Matthew

Nov 8 – St Elizabeth of the Trinity, OCD, (1880-1906) – Religious, “Mystic of Dijon”, Religious Writer

The Church celebrates St. Elizabeth of the Trinity — canonized Oct. 16, 2016 — on her feast day of Nov. 8, often election day in the US. Her spiritual mission is to help us pass through the difficulties of our time with a certain greatness of soul. Feel me?

In her own words, “We must be mindful of how God is in us in the most intimate way and go about everything with Him. Then life is never banal. Even in ordinary tasks, because you do not live for these things, you will go beyond them.”

On Nov. 9, 1906, at the age of 26, she succumbed to the final stages of Addison’s disease, an adrenal disorder which, at the time, was incurable. Her death came amid great social uncertainty for the Church and her Carmelite community in Dijon, France. Earlier that spring, the French government turned against the Church, by advancing a more aggressive secularism. The local Church was already racked with scandal, the local bishop having been removed from office by the Holy See. The state was taking legal action to confiscate Church property and put the Carmelites in exile. Anxiety over social concerns affected daily life for many — except for, perhaps, St. Elizabeth, her Carmel and those to whom she wrote.

When everything seemed to be falling down around her, St. Elizabeth of the Trinity witnessed to the power of the presence of God to establish deep peace in souls. In every lucid moment before her death, even if it was just for a moment, she did everything she could to encourage those she loved. Whether in whispered conversations or responding to letters she received, her messages were tender and filled with compassion. She managed to write a retreat for her sister, a young mother, a second retreat for her Carmelite community and numerous letters.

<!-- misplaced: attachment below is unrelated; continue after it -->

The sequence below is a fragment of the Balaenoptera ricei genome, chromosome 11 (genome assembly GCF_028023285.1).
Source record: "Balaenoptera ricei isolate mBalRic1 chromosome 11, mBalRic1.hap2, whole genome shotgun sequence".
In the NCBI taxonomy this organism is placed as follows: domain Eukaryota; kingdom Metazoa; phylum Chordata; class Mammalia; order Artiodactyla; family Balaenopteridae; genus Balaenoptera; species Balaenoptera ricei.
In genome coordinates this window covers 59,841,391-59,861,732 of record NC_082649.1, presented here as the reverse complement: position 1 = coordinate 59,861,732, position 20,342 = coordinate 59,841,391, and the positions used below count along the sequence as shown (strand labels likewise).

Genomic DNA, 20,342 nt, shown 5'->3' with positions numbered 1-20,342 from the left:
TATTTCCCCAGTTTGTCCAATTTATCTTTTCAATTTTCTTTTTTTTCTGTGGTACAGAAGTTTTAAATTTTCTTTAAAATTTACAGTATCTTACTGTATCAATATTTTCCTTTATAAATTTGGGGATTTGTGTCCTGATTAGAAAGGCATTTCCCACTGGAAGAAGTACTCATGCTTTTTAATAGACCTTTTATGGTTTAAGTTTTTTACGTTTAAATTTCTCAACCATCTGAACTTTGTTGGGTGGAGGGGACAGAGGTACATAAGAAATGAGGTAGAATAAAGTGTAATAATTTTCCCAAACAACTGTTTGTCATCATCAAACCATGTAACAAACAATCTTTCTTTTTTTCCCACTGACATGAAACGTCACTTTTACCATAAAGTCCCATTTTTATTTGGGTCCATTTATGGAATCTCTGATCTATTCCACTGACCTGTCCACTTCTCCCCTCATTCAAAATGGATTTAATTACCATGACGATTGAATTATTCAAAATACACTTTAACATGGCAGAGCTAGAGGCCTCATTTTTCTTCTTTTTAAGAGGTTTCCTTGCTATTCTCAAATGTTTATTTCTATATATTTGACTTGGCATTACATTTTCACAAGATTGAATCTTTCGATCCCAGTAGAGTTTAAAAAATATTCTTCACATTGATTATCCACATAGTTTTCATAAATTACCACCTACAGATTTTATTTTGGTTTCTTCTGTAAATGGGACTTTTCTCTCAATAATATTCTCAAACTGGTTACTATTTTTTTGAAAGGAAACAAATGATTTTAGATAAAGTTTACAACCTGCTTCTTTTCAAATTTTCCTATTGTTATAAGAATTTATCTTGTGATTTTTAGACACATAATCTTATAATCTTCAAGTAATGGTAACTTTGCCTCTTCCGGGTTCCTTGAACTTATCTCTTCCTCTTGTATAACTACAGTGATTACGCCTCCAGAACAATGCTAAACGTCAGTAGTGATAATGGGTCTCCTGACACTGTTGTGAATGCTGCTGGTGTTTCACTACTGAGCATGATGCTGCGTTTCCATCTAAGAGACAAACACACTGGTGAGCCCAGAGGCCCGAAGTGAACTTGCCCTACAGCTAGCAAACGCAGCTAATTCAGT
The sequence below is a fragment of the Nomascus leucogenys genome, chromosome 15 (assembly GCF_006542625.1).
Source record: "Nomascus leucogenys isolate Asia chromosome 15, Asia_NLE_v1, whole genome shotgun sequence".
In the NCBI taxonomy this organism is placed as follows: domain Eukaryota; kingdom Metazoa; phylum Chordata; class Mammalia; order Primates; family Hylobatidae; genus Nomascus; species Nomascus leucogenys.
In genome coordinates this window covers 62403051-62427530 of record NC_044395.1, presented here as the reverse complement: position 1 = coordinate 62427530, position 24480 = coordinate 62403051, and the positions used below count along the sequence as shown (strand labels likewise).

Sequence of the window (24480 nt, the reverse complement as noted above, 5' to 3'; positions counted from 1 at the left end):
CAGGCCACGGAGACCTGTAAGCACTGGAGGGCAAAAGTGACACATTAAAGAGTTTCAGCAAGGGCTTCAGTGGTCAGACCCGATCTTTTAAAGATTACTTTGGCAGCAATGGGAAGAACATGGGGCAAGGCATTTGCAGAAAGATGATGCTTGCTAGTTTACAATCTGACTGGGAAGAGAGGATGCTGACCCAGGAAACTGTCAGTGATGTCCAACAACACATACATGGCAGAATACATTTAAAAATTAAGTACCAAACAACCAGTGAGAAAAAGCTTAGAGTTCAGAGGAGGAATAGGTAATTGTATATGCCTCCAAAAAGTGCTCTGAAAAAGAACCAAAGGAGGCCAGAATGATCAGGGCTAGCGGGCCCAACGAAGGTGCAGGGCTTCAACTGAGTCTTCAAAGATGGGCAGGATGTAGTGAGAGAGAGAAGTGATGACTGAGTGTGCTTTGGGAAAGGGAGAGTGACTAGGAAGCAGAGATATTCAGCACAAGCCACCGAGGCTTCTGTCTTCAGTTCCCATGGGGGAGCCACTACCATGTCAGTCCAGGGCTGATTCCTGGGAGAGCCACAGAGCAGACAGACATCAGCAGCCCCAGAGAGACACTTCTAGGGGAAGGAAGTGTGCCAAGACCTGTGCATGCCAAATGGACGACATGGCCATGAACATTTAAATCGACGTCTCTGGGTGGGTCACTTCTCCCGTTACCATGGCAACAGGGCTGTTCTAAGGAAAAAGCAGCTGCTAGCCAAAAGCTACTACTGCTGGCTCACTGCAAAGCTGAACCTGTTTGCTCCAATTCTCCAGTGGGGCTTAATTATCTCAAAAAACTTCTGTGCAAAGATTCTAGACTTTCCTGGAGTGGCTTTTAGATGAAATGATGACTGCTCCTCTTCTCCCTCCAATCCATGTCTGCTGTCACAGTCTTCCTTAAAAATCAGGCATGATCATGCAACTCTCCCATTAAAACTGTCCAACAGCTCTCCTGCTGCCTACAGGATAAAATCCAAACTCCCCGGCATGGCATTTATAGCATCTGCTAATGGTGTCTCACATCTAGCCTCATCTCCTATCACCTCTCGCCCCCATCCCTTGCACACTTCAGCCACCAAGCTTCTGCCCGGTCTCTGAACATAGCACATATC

In the midst of their own questions and concerns, Elizabeth helped her friends discover the mysterious and transforming ways God discloses himself even surrounded by distress. As she explained, “Everything is a sacrament that gives us God.”

St. Elizabeth of the Trinity first discovered the transforming power of God’s presence through her parents and first holy Communion. Hailing from a military family and the elder of two sisters, she was born and baptized at a military camp in 1880. Afterward, the family moved to Dijon, where she grew up and entered a Carmelite monastery.

Joseph Catez, her father, a self-made decorated officer and former POW, died in 1887, when Elizabeth was still a child, but left her with a desire for heaven. Her mother, Marie Rolland, had a profound conversion before her marriage and deeply influenced her husband’s piety.

As a widow with two young girls, Marie moved to an affordable part of town, a few blocks from the parish church of Saint-Michel and across the street from the Carmel that Elizabeth would someday join. Together with her sister, Marguerite, piano, prayer and pilgrimages were important parts of Elizabeth’s upbringing. Also important were vacations with friends and family.

Young Elizabeth had a fiery temper. In a special way, her parent’s faith helped her gain a degree of self-mastery, and this was especially true at her first Communion. Witnesses testified to a profound change after Mass. The mystery of Christ’s presence drew her to prayer. In St. Elizabeth’s own words, she was no longer hungry because “God has fed me.”